UPDATE #3: In this essay, all references to the JPS Tanakh are specifically limited to the JPS Tanakh (©1917, 1945, 1955). I have not seen the JPS Tanakh (1985/1999) and, therefore, cannot comment on its contents.

“For a child is born unto us, A son is given unto us; And the government is upon his shoulder; And his name is called Pele-joez-el-gibbor-Abi-ad-sar-shalom;” (Isaiah 9:5, Jewish Publication Society)*

I recently pointed out in the comments section of a friend’s blog that the Jewish Publication Society (JPS) failed to translate a portion of Isaiah 9:6 (verse 5 in the JPS and the Hebrew)* in their English version of The Holy Scriptures (Old Testament). Rather, they chose to transliterate it. Having offered a rather minimal comment about this topic there, I thought it might be worth a slightly more detailed offering here at Pardon the Interruption.

This particular editorial decision is strange enough that it warrants the question of why it was made. Why did the editors decide to transliterate this particular verse, rather than translate it?

The words in the verse above that look strange to most of my readers are easily translated into English. For example, “Pele” is commonly translated as wonderful, while “joez” is most commonly translated as counselor. In fact, every other time “Pele” or “joez” occur in the Old Testament, the JPS chose translation over transliteration and translated the words as “wonderful” or “marvelous” (for example, Is. 25:1 and 29:14) and “counselor.” Why not translate the same words in Isaiah 9:6 (vs. 5 in JPS and in Hebrew)* rather than leave them in an undiscernible format for most English speakers? The objective, I thought, of an English translation is to put the Hebrew into understandable English. In this case, the JPS failed their readers, unless they felt obligated to confuse their readers.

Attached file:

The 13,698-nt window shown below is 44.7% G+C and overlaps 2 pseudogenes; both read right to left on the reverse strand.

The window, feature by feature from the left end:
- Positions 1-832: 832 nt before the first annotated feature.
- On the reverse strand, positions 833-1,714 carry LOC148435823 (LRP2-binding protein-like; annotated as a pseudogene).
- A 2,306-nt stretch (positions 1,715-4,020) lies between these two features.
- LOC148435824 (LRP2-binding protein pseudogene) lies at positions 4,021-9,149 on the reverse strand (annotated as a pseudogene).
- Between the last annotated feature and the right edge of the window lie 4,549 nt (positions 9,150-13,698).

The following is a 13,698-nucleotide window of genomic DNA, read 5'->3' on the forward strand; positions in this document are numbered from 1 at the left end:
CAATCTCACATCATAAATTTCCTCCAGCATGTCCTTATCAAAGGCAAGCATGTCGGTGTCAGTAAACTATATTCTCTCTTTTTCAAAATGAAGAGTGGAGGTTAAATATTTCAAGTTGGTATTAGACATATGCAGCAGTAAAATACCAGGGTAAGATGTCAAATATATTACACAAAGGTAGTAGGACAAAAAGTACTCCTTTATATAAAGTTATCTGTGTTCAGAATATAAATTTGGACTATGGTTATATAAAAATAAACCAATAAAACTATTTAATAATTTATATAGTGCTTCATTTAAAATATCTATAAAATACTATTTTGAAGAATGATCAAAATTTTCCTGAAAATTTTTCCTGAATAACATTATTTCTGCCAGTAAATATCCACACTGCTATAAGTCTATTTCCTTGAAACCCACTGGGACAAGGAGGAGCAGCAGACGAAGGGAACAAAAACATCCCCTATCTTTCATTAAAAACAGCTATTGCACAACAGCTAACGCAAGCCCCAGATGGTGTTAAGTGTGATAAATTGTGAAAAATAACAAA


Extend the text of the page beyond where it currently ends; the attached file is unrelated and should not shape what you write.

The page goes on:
What I think is even more striking is the fact that in chapter 9 the JPS chose not to translate “el-gibbor” (usually translated as “mighty God”), but did translate it in chapter 10. If you read Isaiah 10:21 in the JPS edition, you will read the following: “A remnant shall return, even the remnant of Jacob, unto God the Mighty (emphasis added).” The exact same Hebrew words: transliterated in chapter 9; translated in chapter 10. Why?

Given the fact that the Hebrew of Isaiah 9:6 (vs. 5 JPS and in Hebrew)* is easily translated into English and the JPS chose to translate the same words booth in Isaiah and the rest of the Bible, I can only conclude that something deceptive is in the works? Some have asked me why I believe in such a conspiracy theory. “Surely, you don’t think the JPS would handle the Bible in a dishonest way,” they enquire. Well, actually, given the evidence cited here, I do think something dishonest is going on. And the reason is that Isaiah 9:6-7 is one of the most well-known Old Testament passages commonly suggested to reference Jesus:

And unto us a Child is born,
Unto us a Son is given;
And the government will be upon His shoulder.
And His name will be called
Wonderful, Counselor, Mighty God,
Everlasting Father, Prince of Peace.
Of the increase of His government and peace
There will be no end,
Upon the throne of David and over His Kingdom
To order it and establish it with judgment
and justice
From that time forward, even forever,
The zeal of the Lord of hosts will perform this.

If there is no intentional effort by the JPS to hide this wonderful messianic passage from their Jewish readers, the irony is dramatic. I’m open to be persuaded otherwise, but until a convincing argument for the editorial decision to transliterate Isaiah 9:6 (vs. 5 in JPS and in Hebrew)* is presented, I will contend that the JPS has been dishonest with their offering.

* In most English translations of the Old Testament, Isaiah 9:6 corresponds to Isaiah 9:5 in the Hebrew chapter/verse designation. However, the JPS edition of The Holy Scriptures (Old Testament) follows the Hebrew chapter/verse designation. Therefore, what is rendered as Isaiah 9:5 in the JPS is generally 9:6 in most other English versions of the Old Testament.